The exterior of this 1920s building was substantially altered in 1961-62 in preparation for its use as an entertainment venue for the Seattle World’s Fair Century 21 Exposition. The building is part of a brick-faced complex lining the south side of Mercer Street, which is connected by a colonnade 30 feet high. Extending from the Arena on the east end, and past the Opera House and Exhibition Hall to the Playhouse on the west, the covered walkway ties the structures together visually with a continuity of design. The design of the exterior alterations to the Arena was a collaboration between Kirk, Wallace, McKinley & Associates, architectural consultants, and Worthington, Skilling, Helle & Jackson, structural engineers. The two firms also collaborated on the design of the new buildings in the complex, the Playhouse and the adjacent Exhibition Hall. Additionally, Kirk, Wallace, McKinley & Associates designed the large parking garage located across Mercer Street with N.G. Jacobson & Associates as consulting structural engineers. After receiving his architectural degree from the University of Washington in 1937, Paul Hayden Kirk worked as a draftsman and designer for several prominent local architects before starting his own practice in 1939. In the 1940s, Kirk practiced in partnership with Bertram Dudley Stuart and Robert L. Durham during the Second World War and then with James J. Chiarelli for five years. During the seven years from 1950 to 1957 that Kirk worked as a sole practitioner, he helped to develop and define the regional variant, Northwest Contemporary Modernism, a style that combined elements from the International Style, traditional architecture of Japan, and local vernacular traditions and materials. Kirk continued to employ this new design idiom after creating the firm, Paul Kirk & Associates in 1957. By 1960, the firm had become known as Kirk, Wallace, McKinley & Associates with the elevation of Donald S. Wallace and David A. McKinley, Jr. to full partnership. The three buildings at today’s Seattle Center represent some of the firm’s larger scale projects in the early 1960s, which included the 1962-64 Magnolia Branch of the Seattle Public Library. Paul Kirk continued in active practice until his official retirement in 1979 at the age of 65. This building was originally built to house an ice arena as part of the Civic Auditorium complex constructed between 1925 and 1928. In addition to the connected Civic Arena and Auditorium, the complex included an adjacent 35,000-seat Civic Ballfield with wooden bleachers and a freestanding building, which combined a Field House on the ground floor and a Veteran’s Hall on the upper floor. The site selected was diagonally adjacent to Mercer Playground, developed in 1910 and named for Seattle pioneer Thomas Mercer, who homesteaded in the vicinity. Covering an entire city block, Mercer Playground served both the surrounding residential neighborhood and the 1902 Warren Avenue School located across the street to the west. The prominent firm of Schack Young & Meyers was commissioned to design the project, which would be funded with a bequest from the estate of Pioneer Square saloonkeeper James Osburne. The architecture firm of James H. Schack, Arrigo M. Young, and David J. Myers, was one of the most successful design firms in Seattle during the 1920s. This partnership produced a number of commercial, residential, religious and institutional buildings as well as several projects of a larger scale. The 1925-28 Civic Auditorium complex of three buildings and a sports stadium was a notable example of the firm’s late work. After Myers’ departure for private practice in 1929, Schack and Young continued in partnership until Schack’s untimely death in 1933, producing a variety of commercial buildings, hotel and apartment buildings, and residences. Over the next several decades, the Civic Arena was home to several amateur and professional hockey teams, including the Seattle Totems. By the mid-1950s, the city began to conceive a new plan for the Civic Auditorium complex, which would create new cultural and sports facilities. In November 1956, the City held a special municipal election to approve a $7,500,000 bond issue to fund the acquisition of a site for a Civic Center development, the construction of a concert and convention hall and multi-purpose auditorium, and the modernization and remodeling of the Civic Auditorium. The City planned these improvements with the idea that the new Civic Center could also be used for the proposed Seattle World’s Fair along with nearby property acquired by the State. This plan eventually evolved into a plan to construct two new buildings, the Exhibition Hall and the Playhouse, and to remodel the Civic Auditorium into a new Opera House, which would also have exhibition facilities on a lower level. Only the exterior of the Civic Arena would be refurbished so that it would compliment the other improvements. While the city embraced the plan, the public clamored for a new Opera House as promised in the bond issue. In a lawsuit filed against the city, a Superior Court judge ruled that funds assigned for the construction of a new Opera House could not be used for the conversion of the Civic Auditorium. The matter was not settled until a second special election was held in September 1959, which approved the modified civic center plan. The Seattle World’s Fair Century 21 Exposition emphasized achievements in science and technology, however the organizers also wanted to include a World of Entertainment in their five Worlds of Century 21. The World of Entertainment would feature international performing arts, sports and spectacular events, and the latest creations in recreation and amusement. During the fair, the Arena hosted a variety of special events, including shows by the Count Basie Orchestra, the Benny Goodman Orchestra, Lawrence Welk, Nat King Cole, and Ella Fitzgerald. The Ringling Brothers Circus and the Shrine Circus also performed there as well as the Roy Rogers and Dale Evans Western Show. Upon completion of the fair in October 1962, the City leased the Arena for a variety of uses, including hockey games and rock concerts. The building was renamed the Mercer Arena in 1995 when the Coliseum was transformed into Key Arena. In 2002, the building will become the temporary home of the Seattle Opera and the Pacific Northwest Ballet during renovations to the Opera House. The building is significant for its design and for its association with the Seattle World’s Fair Century 21 Exposition and with the development of Seattle Center.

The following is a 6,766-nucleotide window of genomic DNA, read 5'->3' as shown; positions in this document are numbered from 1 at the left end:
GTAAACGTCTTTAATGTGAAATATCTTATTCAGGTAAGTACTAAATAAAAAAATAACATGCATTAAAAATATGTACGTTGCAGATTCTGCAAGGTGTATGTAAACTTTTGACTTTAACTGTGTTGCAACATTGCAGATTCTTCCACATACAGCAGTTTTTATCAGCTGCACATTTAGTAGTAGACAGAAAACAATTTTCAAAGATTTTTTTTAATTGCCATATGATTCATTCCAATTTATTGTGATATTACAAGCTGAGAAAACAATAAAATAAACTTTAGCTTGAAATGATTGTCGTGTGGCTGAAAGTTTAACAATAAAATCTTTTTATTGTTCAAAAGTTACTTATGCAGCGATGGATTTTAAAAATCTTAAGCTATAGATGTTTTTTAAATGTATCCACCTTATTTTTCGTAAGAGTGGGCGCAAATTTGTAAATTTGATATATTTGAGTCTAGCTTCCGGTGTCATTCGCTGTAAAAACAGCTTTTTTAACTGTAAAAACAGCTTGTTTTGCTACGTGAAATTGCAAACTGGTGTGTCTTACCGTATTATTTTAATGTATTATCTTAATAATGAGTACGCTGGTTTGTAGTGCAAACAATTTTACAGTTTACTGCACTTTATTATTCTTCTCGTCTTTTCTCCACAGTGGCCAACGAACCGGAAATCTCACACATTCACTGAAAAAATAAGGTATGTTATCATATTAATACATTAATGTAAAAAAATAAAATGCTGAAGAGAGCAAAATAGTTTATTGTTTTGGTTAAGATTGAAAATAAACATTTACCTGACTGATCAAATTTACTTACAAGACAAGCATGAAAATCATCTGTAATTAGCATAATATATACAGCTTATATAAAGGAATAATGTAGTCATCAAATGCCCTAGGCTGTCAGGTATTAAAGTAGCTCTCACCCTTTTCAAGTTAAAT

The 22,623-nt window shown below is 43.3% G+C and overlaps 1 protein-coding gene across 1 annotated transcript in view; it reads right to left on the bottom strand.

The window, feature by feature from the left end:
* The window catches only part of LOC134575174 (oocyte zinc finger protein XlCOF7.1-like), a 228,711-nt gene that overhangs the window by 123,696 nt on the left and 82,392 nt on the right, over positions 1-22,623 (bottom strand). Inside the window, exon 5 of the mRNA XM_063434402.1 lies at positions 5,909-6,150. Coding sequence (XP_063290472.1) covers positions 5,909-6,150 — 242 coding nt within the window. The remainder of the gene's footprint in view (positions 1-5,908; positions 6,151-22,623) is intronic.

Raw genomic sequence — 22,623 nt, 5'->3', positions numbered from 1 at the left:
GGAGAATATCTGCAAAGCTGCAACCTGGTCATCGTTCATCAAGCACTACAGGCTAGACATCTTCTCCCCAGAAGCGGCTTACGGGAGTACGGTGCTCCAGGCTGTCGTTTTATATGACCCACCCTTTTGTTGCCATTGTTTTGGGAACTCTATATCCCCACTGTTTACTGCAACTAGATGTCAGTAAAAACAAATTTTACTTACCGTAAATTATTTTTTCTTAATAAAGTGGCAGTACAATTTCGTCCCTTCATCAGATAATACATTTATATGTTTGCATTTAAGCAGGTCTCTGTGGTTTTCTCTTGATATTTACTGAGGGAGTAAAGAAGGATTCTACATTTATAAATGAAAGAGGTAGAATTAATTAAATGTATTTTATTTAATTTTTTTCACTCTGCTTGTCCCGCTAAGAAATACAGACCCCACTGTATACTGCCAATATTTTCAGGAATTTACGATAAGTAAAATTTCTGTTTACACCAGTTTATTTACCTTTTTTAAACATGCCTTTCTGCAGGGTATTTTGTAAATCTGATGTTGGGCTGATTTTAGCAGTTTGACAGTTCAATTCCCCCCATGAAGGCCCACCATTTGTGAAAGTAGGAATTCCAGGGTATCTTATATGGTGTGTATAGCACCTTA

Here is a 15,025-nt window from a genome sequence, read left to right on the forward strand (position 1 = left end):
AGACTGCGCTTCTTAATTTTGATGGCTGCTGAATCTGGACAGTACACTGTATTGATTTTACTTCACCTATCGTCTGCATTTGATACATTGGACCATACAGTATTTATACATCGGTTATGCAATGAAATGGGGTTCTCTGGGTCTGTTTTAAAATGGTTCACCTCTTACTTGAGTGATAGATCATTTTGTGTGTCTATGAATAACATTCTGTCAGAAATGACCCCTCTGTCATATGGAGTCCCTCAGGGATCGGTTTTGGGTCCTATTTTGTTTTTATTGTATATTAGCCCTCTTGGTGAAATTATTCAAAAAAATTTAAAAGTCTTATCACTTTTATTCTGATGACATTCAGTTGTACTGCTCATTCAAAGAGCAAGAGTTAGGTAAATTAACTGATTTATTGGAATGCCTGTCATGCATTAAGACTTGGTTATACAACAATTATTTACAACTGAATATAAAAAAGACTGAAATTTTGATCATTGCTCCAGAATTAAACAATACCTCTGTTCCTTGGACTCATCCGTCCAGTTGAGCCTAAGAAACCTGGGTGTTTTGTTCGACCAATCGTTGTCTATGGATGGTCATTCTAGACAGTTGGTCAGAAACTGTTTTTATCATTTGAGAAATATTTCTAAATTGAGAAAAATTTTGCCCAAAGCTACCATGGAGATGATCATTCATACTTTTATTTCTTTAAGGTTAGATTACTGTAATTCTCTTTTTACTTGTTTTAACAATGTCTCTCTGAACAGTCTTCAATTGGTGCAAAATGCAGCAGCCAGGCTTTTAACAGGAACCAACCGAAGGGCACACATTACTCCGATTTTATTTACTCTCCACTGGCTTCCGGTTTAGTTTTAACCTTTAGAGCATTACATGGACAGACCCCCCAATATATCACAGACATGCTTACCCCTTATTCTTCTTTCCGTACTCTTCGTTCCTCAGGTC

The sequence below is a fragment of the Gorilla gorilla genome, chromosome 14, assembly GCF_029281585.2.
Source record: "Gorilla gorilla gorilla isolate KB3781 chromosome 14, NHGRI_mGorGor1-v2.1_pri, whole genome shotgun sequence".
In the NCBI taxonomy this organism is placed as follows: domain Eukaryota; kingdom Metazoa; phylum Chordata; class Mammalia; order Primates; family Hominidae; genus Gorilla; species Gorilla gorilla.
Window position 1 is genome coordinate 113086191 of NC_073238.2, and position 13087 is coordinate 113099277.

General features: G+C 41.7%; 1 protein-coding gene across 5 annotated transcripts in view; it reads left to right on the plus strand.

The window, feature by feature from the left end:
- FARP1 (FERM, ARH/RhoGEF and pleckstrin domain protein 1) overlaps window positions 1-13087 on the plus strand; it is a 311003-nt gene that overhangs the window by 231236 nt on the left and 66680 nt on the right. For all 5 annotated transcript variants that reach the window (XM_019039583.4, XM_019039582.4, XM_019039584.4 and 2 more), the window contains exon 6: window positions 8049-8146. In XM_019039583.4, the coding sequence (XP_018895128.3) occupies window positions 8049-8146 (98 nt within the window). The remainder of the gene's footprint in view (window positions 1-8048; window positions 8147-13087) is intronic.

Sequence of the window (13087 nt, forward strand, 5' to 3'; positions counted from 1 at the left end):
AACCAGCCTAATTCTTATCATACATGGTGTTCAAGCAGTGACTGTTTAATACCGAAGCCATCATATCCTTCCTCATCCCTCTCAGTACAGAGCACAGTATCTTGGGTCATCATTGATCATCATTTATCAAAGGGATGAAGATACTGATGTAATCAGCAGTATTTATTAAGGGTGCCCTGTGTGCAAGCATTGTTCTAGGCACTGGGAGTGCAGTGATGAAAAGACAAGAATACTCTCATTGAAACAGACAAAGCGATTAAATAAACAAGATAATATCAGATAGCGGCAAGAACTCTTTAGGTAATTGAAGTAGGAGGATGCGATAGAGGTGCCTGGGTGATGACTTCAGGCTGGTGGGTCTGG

Constructed as part of the Civic Auditorium complex between 1925 and 1928, the original reinforced concrete building featured a gable roof and an arcaded entrance facing Mercer Street. Measuring approximately 180 feet by 311 feet, the Civic Arena was aligned along and attached to the rear east elevation of the larger Civic Auditorium, which faced west. For more than thirty years, the building served as an ice arena and multi-purpose sports and entertainment facility. In the early 1960s, the exterior of the Civic Arena was substantially altered in preparation for the Seattle World’s Fair Century 21 Exposition. Only minor improvements were made to update the appearance of the interior. However, the project transformed the interior and the exterior of the adjacent Civic Auditorium in order to create the Opera House. The east and north elevations of the Civic Arena were clad with the same buff brick used on the new Exhibition Hall and Playhouse buildings, which were constructed west of the original Civic Auditorium complex. This created a brick-faced complex lining the south side of Mercer Street. A flat-roofed colonnade 30 feet high, 23 feet wide and 190 feet long was added along the principal north elevation of the newly renamed Arena, which extended past the Opera House and Exhibition Hall and terminated at the Playhouse on the west. The covered walkway tied the structures together visually with a continuity of design. The original entrance openings were retained on the west and north elevations, however their appearance changed with the new brick cladding. On the principal north elevation, three large shallow arched openings at the center lead to double door entrances set in the original recessed arched openings. Smaller arched openings provide access to interior staircases on the east and west ends of this elevation. The east elevation presents a mostly blank wall with a total of nine double door entrances located at both the first floor and the basement levels. Partially clad with the buff brick, only the south elevation reveals a portion of the building’s original exterior and overhanging gable roof. However, extensive alterations have been made to the original door and window openings on this elevation.

Detail for 375 Mercer ST / Parcel ID 1988200700 / Inv # CTR001

Status: No - Altered
Classication: Building District Status:
Cladding(s): Brick, Concrete, Metal, Stucco Foundation(s): Concrete - Poured
Roof Type(s): Flat, Gable Roof Material(s): Other
Building Type: Recreation and Culture - Auditorium Plan: Rectangular
Structural System: Concrete - Poured No. of Stories: one
Unit Theme(s): Architecture/Landscape Architecture, Arts, Community Planning/Development
Changes to Plan: Moderate
Changes to Windows: Extensive
Changes to Original Cladding: Extensive
Major Bibliographic References
City of Seattle DCLU Microfilm Records.
Ochsner, Jeffrey Karl, ed. Shaping Seattle Architecture, A Historical Guide to the Architects. Seattle: University of Washington Press, 1994.
Architecture/West. An Architect's Guidebook to the Seattle World's Fair, 1962. Seattle, WA: Pacific Builder and Engineer, v. 68, no. 4, April 1962.
Morgan, Murray. Century 21, The Story of the Seattle World's Fair, 1962. Seattle, WA: Acme Press, distributed by University of Washington Press, 1963.
Official Guide Book Seattle Worlds Fair 1962. Seattle, WA: Acme Publications Incorporated, c1962.

Photo collection for 375 Mercer ST / Parcel ID 1988200700 / Inv # CTR001

Photo taken Nov 16, 2000

Photo taken Nov 16, 2000

Photo taken Nov 16, 2000